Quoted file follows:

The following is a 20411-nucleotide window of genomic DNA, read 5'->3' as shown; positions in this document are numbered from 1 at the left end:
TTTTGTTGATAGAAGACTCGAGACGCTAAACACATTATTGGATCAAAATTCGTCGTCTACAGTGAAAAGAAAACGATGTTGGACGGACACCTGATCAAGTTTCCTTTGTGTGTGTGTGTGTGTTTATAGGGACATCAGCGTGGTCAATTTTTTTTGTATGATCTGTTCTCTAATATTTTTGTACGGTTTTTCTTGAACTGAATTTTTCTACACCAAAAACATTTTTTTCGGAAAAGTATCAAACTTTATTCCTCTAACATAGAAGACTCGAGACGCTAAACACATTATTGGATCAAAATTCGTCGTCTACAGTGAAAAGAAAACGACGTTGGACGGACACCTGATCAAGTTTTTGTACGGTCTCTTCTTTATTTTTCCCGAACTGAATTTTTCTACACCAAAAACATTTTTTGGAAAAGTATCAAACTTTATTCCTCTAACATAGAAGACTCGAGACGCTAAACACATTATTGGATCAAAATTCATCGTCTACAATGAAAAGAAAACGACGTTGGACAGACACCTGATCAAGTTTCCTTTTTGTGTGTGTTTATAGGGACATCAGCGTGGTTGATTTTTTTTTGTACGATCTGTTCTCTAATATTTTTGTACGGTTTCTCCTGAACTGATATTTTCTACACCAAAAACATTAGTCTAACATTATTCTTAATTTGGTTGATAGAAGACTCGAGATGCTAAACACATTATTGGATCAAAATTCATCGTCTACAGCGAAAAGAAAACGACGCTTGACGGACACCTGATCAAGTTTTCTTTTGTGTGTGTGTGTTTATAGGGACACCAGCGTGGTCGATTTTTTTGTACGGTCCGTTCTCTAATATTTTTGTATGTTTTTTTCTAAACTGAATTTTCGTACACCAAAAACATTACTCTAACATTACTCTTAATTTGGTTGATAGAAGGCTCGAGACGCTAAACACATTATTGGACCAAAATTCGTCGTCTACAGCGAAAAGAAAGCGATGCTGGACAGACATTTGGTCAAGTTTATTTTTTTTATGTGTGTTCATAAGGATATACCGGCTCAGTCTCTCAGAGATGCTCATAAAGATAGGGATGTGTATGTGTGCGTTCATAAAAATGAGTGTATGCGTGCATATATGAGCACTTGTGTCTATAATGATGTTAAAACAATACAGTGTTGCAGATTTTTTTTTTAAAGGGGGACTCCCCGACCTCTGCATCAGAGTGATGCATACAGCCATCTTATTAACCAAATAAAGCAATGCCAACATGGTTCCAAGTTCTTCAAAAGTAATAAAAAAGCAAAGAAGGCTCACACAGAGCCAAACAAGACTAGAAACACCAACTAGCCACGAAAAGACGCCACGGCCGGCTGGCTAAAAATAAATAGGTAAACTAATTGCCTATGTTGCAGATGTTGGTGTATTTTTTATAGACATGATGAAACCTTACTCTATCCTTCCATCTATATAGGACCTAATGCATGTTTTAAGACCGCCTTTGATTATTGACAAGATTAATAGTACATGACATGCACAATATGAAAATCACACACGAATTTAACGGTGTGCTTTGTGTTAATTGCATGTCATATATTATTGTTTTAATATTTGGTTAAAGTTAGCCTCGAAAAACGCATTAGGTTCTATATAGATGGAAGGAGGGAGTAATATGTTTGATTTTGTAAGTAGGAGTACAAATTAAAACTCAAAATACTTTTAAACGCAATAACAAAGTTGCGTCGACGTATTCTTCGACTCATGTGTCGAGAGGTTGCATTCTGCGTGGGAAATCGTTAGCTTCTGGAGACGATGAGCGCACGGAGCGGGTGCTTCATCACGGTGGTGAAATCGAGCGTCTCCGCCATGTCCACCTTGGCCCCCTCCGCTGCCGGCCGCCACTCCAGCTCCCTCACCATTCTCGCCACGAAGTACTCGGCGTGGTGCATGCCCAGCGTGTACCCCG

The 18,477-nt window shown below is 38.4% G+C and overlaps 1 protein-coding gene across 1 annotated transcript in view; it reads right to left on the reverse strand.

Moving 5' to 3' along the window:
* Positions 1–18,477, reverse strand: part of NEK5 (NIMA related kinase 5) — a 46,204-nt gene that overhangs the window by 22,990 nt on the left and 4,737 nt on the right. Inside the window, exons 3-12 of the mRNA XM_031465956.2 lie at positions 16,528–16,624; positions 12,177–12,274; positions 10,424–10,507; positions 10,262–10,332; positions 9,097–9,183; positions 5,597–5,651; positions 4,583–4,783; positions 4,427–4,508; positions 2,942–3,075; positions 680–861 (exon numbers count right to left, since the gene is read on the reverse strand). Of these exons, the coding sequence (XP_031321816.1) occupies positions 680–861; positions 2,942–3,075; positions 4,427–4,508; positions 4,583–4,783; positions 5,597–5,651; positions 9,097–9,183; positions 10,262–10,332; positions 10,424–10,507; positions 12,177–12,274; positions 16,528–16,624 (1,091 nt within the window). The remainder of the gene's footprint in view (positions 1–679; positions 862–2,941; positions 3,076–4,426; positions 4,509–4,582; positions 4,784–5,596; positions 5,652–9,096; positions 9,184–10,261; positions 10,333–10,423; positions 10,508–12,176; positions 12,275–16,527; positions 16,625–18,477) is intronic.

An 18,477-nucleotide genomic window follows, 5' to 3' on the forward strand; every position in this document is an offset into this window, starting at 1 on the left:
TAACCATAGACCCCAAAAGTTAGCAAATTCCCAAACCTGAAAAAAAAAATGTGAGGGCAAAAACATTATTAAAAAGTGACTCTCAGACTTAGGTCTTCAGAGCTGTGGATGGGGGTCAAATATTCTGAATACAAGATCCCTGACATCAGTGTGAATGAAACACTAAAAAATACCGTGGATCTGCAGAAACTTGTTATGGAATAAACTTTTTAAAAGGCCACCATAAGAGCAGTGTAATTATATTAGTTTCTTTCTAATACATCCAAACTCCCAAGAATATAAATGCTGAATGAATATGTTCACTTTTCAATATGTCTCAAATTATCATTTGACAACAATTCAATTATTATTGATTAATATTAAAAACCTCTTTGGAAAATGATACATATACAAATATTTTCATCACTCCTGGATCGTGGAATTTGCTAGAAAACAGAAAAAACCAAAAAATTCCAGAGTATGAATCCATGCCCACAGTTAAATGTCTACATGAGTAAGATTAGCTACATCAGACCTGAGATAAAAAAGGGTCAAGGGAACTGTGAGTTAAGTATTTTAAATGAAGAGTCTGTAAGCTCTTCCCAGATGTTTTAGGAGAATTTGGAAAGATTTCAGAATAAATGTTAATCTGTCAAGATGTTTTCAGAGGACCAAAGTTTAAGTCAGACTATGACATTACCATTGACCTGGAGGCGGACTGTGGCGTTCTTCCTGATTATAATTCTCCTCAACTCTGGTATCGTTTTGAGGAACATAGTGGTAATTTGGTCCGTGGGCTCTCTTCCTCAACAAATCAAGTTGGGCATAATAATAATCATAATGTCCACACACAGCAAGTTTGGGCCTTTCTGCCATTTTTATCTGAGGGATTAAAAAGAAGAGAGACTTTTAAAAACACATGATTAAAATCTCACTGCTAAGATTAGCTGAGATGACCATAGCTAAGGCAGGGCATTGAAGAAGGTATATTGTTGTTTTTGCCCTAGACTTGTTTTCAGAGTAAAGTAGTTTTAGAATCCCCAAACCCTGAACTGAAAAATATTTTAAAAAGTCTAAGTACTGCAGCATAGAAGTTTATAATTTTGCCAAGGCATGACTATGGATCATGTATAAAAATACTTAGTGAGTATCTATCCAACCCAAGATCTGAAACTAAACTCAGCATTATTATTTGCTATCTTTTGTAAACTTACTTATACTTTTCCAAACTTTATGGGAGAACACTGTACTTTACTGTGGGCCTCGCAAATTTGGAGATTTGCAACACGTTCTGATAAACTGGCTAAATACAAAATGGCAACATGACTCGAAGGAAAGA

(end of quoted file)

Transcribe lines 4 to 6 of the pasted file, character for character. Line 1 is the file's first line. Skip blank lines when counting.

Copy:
Moving 5' to 3' along the window:
* Positions 1–18,477, reverse strand: part of NEK5 (NIMA related kinase 5) — a 46,204-nt gene that overhangs the window by 22,990 nt on the left and 4,737 nt on the right. Inside the window, exons 3-12 of the mRNA XM_031465956.2 lie at positions 16,528–16,624; positions 12,177–12,274; positions 10,424–10,507; positions 10,262–10,332; positions 9,097–9,183; positions 5,597–5,651; positions 4,583–4,783; positions 4,427–4,508; positions 2,942–3,075; positions 680–861 (exon numbers count right to left, since the gene is read on the reverse strand). Of these exons, the coding sequence (XP_031321816.1) occupies positions 680–861; positions 2,942–3,075; positions 4,427–4,508; positions 4,583–4,783; positions 5,597–5,651; positions 9,097–9,183; positions 10,262–10,332; positions 10,424–10,507; positions 12,177–12,274; positions 16,528–16,624 (1,091 nt within the window). The remainder of the gene's footprint in view (positions 1–679; positions 862–2,941; positions 3,076–4,426; positions 4,509–4,582; positions 4,784–5,596; positions 5,652–9,096; positions 9,184–10,261; positions 10,333–10,423; positions 10,508–12,176; positions 12,275–16,527; positions 16,625–18,477) is intronic.

An 18,477-nucleotide genomic window follows, 5' to 3' on the forward strand; every position in this document is an offset into this window, starting at 1 on the left: